I was purchasing gas recently and picked up one of those $1 garbage publications that list and show all of the people who have been arrested in your area in the past few weeks.  They usually have names like Jail Paper and Under Arrest Gazette.   Normally I would never buy a publication that profits from the police-state in such a way, but my curiosity got the best of me and I had  to see just how many of the arrested people displayed in this rag were arrested for victimless (i.e. non) crimes.
The magazine covers arrests in central Florida counties Hillsborough, Pinellas, Hernando, Pasco, Orange, Lake, Seminole, and Osceola and is issued twice a month.
I went through and added up, county by county, the total number of arrested people displayed and then counted how many of those were arrested for committing a victimless crime.  I excluded people arrested for out-of-state and out-of-county warrants due to the lack of information on the charges. 
I used the most consistent definition of a victimless crime, which is any action that is illegal according to government policy, but does not actually bring direct detriment to any person or property.  Examples include prostitution, drug possession, drug selling – none of the people arrested for these actions actually violate anyone else’s rights.  Some people were arrested for driving without a license or registration and driving with an unregistered license plate – all acts that harm no one.  I also considered drunk driving to be a victimless crime while counting, because the act of driving drunk itself harms nobody (see Radley Balko, Lew Rockwell, Jeffrey Tucker, and Mark Crovelli, here, here, here, here, here, here, here, and here for further elaborations on drunk driving policies).
A real criminal is someone who has actually violated another’s property rights, i.e. someone who acts governmentally.  Examples include the acts of assault, trespassing, theft, fraud, rape, and murder.  The great majority of crimes of this sort in the magazine were assault and theft.
Anyway, in the last two weeks of July 2011:
-Orange County had 103 arrests, 45 of which were for victimless crimes (44%)
-Hernando County had 68 arrests, 33 for victimless crimes (49%)
-Pinellas County had 269 arrests, 123 for victimless crimes (46%)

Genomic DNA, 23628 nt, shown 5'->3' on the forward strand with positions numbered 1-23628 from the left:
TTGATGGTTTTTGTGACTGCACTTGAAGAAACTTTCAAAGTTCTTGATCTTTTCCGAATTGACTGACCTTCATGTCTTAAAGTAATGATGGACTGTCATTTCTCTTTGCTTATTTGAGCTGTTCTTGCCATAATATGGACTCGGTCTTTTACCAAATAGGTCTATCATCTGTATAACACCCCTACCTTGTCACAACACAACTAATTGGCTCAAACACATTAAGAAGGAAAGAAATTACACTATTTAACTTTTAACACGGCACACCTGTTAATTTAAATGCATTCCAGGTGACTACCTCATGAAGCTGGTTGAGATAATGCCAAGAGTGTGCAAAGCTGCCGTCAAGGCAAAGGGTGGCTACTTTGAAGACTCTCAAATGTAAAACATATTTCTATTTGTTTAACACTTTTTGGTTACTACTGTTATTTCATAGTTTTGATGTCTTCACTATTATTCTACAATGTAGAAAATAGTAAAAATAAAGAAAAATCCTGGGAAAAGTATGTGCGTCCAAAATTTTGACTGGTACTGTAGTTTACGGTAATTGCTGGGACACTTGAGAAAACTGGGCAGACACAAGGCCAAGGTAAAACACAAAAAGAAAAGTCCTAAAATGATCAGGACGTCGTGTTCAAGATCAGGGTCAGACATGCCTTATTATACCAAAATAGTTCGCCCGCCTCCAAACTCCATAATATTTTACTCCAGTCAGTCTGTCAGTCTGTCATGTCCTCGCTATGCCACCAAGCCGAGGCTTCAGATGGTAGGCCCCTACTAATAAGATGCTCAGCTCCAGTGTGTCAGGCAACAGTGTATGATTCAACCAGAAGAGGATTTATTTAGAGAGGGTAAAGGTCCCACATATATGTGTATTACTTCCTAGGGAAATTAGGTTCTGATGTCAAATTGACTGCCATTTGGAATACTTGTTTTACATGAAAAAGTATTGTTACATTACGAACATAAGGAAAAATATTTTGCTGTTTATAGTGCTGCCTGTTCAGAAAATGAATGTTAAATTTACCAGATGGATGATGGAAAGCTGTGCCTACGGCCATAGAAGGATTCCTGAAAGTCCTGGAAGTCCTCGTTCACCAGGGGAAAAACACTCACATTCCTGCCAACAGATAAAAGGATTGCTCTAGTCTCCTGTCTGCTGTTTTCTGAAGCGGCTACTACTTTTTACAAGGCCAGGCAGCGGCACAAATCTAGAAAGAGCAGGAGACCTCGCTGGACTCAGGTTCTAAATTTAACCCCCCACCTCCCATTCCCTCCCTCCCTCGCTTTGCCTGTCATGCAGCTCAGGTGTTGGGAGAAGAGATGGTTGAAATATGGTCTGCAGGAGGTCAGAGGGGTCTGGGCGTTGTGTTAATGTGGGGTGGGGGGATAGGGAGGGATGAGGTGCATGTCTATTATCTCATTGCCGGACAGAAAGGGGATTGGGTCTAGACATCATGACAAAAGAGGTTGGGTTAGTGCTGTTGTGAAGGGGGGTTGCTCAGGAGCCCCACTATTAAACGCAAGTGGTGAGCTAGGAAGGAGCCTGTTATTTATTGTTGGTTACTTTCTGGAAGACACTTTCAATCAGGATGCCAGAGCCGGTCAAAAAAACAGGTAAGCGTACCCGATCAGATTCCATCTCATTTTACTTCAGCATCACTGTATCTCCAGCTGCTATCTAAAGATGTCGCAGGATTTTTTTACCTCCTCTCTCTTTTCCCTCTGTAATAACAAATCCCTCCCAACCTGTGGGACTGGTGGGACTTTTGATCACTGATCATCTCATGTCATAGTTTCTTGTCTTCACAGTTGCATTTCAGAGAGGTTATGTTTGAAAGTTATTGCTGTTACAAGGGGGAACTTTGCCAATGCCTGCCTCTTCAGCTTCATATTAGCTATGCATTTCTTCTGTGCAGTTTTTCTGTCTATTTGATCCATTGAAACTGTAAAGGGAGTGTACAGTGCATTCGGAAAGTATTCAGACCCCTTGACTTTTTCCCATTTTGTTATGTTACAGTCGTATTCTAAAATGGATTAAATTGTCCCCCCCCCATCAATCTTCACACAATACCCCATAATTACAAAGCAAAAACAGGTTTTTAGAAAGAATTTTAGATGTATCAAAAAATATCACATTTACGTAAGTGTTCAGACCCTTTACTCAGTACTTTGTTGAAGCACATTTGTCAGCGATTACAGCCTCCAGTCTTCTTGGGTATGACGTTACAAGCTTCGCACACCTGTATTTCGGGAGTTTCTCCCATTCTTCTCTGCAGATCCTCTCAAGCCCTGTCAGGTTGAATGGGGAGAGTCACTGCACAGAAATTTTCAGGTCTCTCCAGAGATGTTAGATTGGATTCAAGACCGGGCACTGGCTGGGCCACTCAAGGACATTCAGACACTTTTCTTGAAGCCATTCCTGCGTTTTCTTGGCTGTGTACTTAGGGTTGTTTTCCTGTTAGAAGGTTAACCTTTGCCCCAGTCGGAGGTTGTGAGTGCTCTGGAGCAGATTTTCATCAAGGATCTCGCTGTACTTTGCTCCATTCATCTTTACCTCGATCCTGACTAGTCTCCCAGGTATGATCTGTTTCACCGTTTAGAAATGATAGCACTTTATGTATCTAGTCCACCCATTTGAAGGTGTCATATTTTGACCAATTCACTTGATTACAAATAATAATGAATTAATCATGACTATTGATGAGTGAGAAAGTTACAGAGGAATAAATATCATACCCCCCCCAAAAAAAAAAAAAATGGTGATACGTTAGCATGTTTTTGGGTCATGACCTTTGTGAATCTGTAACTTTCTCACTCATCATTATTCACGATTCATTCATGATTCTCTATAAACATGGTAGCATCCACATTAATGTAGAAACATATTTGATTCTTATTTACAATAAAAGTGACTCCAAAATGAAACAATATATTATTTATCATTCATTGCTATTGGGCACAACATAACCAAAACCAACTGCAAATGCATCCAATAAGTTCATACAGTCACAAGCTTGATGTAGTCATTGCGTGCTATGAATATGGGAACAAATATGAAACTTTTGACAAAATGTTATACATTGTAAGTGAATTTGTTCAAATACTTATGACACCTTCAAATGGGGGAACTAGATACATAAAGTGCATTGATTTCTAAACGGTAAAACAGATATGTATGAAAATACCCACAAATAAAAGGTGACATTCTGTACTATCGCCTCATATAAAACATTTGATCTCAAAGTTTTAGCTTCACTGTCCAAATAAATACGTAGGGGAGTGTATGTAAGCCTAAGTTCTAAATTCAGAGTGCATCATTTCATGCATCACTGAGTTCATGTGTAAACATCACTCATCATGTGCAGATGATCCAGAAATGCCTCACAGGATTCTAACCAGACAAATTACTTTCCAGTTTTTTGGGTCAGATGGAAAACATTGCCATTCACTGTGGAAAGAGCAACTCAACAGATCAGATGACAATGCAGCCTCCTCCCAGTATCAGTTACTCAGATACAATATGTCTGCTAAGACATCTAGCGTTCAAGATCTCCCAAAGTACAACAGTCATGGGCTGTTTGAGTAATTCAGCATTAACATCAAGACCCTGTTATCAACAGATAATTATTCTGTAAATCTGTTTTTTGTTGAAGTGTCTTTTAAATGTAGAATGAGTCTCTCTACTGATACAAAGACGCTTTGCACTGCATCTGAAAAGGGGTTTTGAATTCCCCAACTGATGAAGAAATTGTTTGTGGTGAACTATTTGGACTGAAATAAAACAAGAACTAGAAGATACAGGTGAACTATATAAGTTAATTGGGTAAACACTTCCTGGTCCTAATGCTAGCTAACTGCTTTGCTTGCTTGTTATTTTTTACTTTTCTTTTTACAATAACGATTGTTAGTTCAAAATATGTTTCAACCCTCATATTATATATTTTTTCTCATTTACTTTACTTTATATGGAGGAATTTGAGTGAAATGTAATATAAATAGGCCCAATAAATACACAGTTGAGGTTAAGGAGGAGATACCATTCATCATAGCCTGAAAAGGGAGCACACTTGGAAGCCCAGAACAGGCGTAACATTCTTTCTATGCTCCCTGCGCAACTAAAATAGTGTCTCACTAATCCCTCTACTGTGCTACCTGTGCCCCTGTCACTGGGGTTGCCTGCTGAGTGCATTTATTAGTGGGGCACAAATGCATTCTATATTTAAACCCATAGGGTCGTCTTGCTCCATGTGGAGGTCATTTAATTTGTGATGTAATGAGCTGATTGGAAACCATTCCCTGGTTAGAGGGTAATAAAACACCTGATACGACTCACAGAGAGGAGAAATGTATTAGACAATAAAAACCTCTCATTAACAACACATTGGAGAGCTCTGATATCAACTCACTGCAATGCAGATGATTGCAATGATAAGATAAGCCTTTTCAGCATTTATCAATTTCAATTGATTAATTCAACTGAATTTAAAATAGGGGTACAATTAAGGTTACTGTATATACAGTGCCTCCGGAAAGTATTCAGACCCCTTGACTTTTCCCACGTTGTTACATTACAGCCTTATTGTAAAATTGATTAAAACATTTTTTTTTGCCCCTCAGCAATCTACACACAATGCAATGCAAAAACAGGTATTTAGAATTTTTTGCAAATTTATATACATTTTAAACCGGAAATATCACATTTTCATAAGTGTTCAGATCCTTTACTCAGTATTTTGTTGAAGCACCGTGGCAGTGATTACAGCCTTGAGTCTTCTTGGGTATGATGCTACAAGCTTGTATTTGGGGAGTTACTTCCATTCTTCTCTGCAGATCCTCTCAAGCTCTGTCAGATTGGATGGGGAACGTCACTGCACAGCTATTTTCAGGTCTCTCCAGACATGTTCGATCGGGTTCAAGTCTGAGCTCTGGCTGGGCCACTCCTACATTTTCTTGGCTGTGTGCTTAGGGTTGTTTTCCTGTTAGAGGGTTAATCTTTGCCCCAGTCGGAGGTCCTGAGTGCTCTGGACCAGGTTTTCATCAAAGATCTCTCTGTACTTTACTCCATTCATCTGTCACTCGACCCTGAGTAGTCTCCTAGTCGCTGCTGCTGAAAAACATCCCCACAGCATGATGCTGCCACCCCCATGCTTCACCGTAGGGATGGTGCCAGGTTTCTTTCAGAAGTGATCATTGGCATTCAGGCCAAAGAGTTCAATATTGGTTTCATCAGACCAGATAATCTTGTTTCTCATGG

-Lake County and Seminole County combined had 152 arrests, 76 for victimless crimes (50%)
-Hillborough County had 215 arrests, 121 were for victimless crimes (56%)
-Osceola had 49, 14 for victimless crimes (29%)
-Pasco County had 119, 74 of which were for victimless crimes (62%)
In total, the published arrests from these eight counties amounted to 975 in two weeks.  Of those 975 arrests, 486 were for victimless crimes – making the overall percentage of victimless crime arrests 49.8%.
One out of two people arrested in the Central Florida area in the last half of July didn’t harm any person or property, but yet they were arrested, humiliated, and will now have to spend great deals of money and exhaust irreplaceable time and energy dealing with the state.  
(In Hans-Hermann Hoppe voice): Not only are the arrested individuals harmed, but each arrest costs taxpayers thousands of dollars even if the arrested choose not to challenge their charges in court.  With each person put in handcuffs the tax burden on the productive class increases, which produces decivilizing effects on all of society as the increasing tax burden reduces incentives to produce and raises the social time preference as people become more present-oriented and more likely to engage in crime.  In addition, people will become less likely to save and invest their money which will produce a negative effect on economic growth as capital accumulation decreases.  The increase in crime and decrease in economic vibrancy will influence many people to demand an ever bigger government which will only speed up these decivilizing effects brought about by the same government in the first place.

Thursday, July 7, 2011

Reparations for Taxation - Unfinished

UNFINISHED ARTICLE - Reparations for Taxation

by Austin White

Originally written around November 2010

Would a slave be consenting to his slavery by accepting a meal from his slave master? Is a tax slave wrong to accept benefits from the tax masters?